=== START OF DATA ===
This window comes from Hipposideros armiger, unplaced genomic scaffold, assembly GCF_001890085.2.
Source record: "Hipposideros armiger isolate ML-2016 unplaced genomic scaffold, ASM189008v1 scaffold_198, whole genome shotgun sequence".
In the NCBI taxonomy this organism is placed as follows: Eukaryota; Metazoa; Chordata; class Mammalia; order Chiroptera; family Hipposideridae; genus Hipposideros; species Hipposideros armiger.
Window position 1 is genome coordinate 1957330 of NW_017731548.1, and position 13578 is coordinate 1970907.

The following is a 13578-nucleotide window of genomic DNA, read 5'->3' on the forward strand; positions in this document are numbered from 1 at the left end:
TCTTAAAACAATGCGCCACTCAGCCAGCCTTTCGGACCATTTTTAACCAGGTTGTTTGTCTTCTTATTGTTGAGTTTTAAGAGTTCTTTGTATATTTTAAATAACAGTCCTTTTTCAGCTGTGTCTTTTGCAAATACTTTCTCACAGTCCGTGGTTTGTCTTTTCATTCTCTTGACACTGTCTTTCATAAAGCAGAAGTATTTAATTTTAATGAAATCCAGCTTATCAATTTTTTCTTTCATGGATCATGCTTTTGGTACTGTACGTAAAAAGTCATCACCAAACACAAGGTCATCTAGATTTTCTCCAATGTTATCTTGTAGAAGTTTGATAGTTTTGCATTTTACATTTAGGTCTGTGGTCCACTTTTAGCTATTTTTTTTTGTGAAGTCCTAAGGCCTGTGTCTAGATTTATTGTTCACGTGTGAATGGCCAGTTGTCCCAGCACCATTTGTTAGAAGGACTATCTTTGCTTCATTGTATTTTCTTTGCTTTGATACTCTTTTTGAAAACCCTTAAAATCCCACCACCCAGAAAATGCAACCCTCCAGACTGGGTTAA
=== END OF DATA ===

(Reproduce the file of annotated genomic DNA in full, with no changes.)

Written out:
This window comes from Hipposideros armiger, unplaced genomic scaffold, assembly GCF_001890085.2.
Source record: "Hipposideros armiger isolate ML-2016 unplaced genomic scaffold, ASM189008v1 scaffold_198, whole genome shotgun sequence".
In the NCBI taxonomy this organism is placed as follows: Eukaryota; Metazoa; Chordata; class Mammalia; order Chiroptera; family Hipposideridae; genus Hipposideros; species Hipposideros armiger.
Window position 1 is genome coordinate 1957330 of NW_017731548.1, and position 13578 is coordinate 1970907.

The following is a 13578-nucleotide window of genomic DNA, read 5'->3' on the forward strand; positions in this document are numbered from 1 at the left end:
TCTTAAAACAATGCGCCACTCAGCCAGCCTTTCGGACCATTTTTAACCAGGTTGTTTGTCTTCTTATTGTTGAGTTTTAAGAGTTCTTTGTATATTTTAAATAACAGTCCTTTTTCAGCTGTGTCTTTTGCAAATACTTTCTCACAGTCCGTGGTTTGTCTTTTCATTCTCTTGACACTGTCTTTCATAAAGCAGAAGTATTTAATTTTAATGAAATCCAGCTTATCAATTTTTTCTTTCATGGATCATGCTTTTGGTACTGTACGTAAAAAGTCATCACCAAACACAAGGTCATCTAGATTTTCTCCAATGTTATCTTGTAGAAGTTTGATAGTTTTGCATTTTACATTTAGGTCTGTGGTCCACTTTTAGCTATTTTTTTTTGTGAAGTCCTAAGGCCTGTGTCTAGATTTATTGTTCACGTGTGAATGGCCAGTTGTCCCAGCACCATTTGTTAGAAGGACTATCTTTGCTTCATTGTATTTTCTTTGCTTTGATACTCTTTTTGAAAACCCTTAAAATCCCACCACCCAGAAAATGCAACCCTCCAGACTGGGTTAA